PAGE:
Faiths vary on life-or-death care choices
The Schiavo case brings questions of theology and human responsibility to the forefront.
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In the view of Unitarian minister and death-with-dignity activist Ralph Mero, for instance, Schiavo's feeding tube has become a form of "futile medical treatment" that can be justifiably discontinued. The Roman Catholic Church, by contrast, sees the tube as a vehicle of "basic care" and nutritional sustenance to which any ill person is entitled, according to Richard Doerflinger, deputy director of pro-life activities at the United States Conference of Catholic Bishops. In March 2004, Pope John Paul II clarified this understanding and its relevance to patients everywhere in a persistent vegetative state. While the Vatican has nuanced its position over the past 30 years, allowing for "extraordinary medical treatment" to be discontinued when such measures become overly burdensome to a patient, what's regarded as basic sustenance remains a necessity in all cases,regardless of prognosis or quality of life.Skip to next paragraph
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Across a range of traditions, such distinctions resonate more or less according to divergent opinions of whether human beings are capable of knowing what's best for themselves and their kin. "Traditional Judaism does not know of the concept of quality of life," Weinrab says. "If you're alive, you're alive. Even if you're unconscious and in a coma and your life seems to be meaningless, that's only in the eyes of men. But in God's eyes, as long as a person is living, breathing on his own [or showing an active brain], he's alive. And to take that away is something no human being has a right to do."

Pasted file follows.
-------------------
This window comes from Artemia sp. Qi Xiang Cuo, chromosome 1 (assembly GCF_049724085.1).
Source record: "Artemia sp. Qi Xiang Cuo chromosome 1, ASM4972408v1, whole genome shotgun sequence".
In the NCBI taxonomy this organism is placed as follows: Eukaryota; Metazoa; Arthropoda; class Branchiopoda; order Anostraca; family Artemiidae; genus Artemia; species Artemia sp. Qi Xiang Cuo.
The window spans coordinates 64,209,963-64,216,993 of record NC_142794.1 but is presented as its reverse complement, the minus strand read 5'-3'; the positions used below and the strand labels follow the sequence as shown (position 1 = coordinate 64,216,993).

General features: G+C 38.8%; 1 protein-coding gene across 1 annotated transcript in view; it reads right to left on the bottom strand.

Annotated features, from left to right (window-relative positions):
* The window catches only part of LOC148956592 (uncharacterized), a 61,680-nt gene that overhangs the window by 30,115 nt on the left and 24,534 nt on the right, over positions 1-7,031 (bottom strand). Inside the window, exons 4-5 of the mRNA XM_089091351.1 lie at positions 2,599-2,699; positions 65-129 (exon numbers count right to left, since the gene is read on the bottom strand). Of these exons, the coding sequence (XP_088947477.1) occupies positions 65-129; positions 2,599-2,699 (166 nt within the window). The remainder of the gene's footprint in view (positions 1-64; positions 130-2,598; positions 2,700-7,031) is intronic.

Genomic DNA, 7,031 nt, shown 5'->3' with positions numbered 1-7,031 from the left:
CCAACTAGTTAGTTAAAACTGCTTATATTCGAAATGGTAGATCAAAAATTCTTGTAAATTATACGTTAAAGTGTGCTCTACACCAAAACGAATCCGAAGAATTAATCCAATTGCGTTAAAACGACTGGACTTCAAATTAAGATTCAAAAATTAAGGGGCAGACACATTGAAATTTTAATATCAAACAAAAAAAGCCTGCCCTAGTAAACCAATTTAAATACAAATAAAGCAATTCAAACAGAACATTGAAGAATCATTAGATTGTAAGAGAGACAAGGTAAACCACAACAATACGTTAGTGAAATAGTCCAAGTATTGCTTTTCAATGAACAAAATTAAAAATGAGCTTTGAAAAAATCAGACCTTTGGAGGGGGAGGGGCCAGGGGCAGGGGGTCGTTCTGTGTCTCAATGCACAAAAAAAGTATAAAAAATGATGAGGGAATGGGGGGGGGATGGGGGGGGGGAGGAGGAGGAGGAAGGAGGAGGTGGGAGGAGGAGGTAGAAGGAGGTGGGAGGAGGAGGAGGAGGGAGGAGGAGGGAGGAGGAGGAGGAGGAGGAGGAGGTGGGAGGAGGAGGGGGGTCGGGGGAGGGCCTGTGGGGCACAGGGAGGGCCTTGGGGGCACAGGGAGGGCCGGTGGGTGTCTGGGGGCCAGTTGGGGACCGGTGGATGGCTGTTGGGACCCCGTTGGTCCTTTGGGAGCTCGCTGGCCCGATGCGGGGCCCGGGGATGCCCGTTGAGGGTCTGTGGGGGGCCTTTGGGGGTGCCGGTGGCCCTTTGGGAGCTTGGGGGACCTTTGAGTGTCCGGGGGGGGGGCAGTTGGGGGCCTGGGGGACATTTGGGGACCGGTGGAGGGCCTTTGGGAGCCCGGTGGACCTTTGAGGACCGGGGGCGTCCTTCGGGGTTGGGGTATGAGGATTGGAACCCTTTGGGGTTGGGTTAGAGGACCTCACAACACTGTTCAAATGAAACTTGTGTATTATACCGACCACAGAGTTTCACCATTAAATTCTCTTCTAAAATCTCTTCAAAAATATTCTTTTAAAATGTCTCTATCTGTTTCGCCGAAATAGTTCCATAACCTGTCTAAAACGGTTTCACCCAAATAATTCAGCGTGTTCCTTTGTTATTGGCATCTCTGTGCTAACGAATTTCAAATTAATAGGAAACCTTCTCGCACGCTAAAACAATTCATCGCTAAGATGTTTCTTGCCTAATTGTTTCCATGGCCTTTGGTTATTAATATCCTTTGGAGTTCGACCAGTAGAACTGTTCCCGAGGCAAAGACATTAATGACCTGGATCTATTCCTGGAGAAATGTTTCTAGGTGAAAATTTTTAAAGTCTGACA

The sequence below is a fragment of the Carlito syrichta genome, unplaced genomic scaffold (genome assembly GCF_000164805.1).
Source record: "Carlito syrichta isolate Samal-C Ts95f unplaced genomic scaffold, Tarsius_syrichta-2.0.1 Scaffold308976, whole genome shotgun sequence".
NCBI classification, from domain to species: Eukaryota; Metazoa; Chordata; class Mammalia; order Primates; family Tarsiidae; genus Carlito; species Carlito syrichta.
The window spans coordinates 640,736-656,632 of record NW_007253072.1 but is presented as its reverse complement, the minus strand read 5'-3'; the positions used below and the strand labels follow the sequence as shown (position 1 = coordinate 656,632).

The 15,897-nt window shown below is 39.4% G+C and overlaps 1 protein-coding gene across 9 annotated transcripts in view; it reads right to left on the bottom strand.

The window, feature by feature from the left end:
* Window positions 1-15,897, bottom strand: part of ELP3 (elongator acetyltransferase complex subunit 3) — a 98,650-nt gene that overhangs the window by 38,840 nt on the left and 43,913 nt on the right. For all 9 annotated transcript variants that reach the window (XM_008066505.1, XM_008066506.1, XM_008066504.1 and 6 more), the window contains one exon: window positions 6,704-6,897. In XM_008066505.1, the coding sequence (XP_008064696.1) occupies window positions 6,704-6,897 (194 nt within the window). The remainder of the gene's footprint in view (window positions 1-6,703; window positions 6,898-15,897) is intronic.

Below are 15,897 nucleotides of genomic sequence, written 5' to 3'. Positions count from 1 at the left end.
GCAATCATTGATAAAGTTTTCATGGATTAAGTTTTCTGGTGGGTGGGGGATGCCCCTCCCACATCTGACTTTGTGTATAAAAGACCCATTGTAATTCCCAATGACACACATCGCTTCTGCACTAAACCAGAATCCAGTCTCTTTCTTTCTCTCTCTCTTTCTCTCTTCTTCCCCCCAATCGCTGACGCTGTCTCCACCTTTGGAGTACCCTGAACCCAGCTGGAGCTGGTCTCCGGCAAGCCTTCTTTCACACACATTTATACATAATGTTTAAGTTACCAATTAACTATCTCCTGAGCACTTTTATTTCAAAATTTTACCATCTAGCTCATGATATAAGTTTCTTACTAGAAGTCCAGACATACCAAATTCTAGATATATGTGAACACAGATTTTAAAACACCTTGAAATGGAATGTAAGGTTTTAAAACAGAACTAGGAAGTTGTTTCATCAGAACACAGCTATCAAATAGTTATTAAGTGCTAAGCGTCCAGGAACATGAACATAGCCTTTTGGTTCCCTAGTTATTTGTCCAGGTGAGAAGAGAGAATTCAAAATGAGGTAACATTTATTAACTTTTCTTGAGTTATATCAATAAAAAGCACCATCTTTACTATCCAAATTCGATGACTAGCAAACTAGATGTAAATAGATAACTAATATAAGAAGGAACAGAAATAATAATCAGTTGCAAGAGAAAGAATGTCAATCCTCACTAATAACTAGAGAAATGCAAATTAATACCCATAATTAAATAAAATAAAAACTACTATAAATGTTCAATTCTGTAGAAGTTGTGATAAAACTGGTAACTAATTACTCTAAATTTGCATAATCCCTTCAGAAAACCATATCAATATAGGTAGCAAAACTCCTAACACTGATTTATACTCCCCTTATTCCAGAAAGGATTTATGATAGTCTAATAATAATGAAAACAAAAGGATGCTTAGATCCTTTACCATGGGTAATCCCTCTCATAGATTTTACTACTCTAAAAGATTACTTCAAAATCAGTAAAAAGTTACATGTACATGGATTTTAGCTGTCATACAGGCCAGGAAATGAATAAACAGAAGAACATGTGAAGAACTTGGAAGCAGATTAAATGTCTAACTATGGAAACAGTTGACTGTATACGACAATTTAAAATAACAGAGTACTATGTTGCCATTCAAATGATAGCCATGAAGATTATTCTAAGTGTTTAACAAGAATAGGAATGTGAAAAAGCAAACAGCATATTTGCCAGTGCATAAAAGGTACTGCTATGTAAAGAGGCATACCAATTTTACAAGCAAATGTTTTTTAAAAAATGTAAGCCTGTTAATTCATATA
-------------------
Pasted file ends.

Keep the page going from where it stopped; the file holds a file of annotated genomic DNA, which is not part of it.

Islam affirms the same basic idea, albeit with exceptions reserved for select cases of brain damage to the point where there is "no improvement possible," according to Muzammil Siddiqi, president of the Islamic Law Council of North America. Still, he says Mrs. Schiavo should have continued on the feeding tube: "Because she is a living person, we should maintain the life [which is given from God].... If there is any doubt about life and death, we as Muslims believe it is better to err on the side of life."
For those with another theological understanding of human life, however, the opposite conclusion seems justified. Hindus who believe in reincarnation, for instance, can legitimately ask whether justice is served by spending hundreds or thousands of dollars per day to sustain Mrs. Schiavo indefinitely, according to Hindu American Foundation President Mihir Meghani. "Why not let her go into a form, a body, which she will be able to use much more efficiently to reach spiritual levels we are all trying to reach?," says Dr. Meghani, an emergency physician in Fremont, Calif. "In other words, her body has outlived its ability to function for the purpose for which she was born into it, so let her shed the old 'clothes' and put on new 'clothes' that will let her move much more freely."
In the end, the Schiavo case has provided a new stage for an old debate about whether human beings in times of trial need divine guidance to be mediated through religious texts, doctrines, or authorities. The answers seem certain to vary for years - or centuries - to come.